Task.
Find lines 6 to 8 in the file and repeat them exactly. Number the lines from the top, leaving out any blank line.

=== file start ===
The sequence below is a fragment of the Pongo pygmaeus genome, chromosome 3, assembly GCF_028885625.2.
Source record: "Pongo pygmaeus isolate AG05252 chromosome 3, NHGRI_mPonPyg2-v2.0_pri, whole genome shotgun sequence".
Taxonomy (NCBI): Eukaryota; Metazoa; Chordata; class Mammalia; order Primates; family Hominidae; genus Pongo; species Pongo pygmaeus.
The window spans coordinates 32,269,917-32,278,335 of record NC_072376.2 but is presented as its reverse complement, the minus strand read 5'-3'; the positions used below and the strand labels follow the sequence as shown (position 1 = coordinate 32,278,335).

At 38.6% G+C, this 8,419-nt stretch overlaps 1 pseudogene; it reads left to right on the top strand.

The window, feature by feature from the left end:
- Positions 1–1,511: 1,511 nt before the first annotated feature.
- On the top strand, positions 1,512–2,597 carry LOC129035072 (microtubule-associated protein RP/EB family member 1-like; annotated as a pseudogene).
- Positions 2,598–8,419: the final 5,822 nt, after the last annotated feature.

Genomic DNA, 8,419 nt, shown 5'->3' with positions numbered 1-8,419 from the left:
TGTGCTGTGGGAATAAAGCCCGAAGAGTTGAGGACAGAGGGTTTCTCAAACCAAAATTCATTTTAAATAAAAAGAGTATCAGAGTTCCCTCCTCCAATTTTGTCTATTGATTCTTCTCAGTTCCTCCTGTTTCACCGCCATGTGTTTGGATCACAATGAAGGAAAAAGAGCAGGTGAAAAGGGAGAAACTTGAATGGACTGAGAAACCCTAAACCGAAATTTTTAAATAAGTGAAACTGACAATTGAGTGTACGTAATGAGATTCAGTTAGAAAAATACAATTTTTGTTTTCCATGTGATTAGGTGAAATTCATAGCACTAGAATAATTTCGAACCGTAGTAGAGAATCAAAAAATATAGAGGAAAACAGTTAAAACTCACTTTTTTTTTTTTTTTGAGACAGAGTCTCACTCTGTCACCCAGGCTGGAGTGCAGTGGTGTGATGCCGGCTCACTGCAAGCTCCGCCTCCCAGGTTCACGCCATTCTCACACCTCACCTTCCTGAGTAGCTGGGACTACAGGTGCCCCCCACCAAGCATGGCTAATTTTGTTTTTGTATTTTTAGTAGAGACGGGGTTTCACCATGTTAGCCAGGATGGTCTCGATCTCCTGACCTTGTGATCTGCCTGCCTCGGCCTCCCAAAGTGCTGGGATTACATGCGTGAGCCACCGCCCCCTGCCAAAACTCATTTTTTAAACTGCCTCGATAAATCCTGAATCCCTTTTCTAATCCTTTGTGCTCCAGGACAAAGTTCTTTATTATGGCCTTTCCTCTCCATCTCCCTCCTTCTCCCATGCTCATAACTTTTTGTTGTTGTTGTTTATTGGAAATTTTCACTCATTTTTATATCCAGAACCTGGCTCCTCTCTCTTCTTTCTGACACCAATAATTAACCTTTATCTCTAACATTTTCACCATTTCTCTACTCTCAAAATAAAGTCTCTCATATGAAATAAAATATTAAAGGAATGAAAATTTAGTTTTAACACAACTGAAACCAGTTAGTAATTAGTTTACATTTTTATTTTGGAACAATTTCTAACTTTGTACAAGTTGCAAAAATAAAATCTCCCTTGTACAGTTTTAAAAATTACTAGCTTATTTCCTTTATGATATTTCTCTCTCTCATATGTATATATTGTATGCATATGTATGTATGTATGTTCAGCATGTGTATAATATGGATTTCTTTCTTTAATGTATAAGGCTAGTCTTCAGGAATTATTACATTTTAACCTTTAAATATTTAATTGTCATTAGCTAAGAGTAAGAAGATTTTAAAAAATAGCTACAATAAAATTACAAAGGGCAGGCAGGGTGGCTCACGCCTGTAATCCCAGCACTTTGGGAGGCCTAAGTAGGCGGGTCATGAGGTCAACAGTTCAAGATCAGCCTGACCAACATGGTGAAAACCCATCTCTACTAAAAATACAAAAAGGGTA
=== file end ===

The window, feature by feature from the left end:
- Positions 1–1,511: 1,511 nt before the first annotated feature.
- On the top strand, positions 1,512–2,597 carry LOC129035072 (microtubule-associated protein RP/EB family member 1-like; annotated as a pseudogene).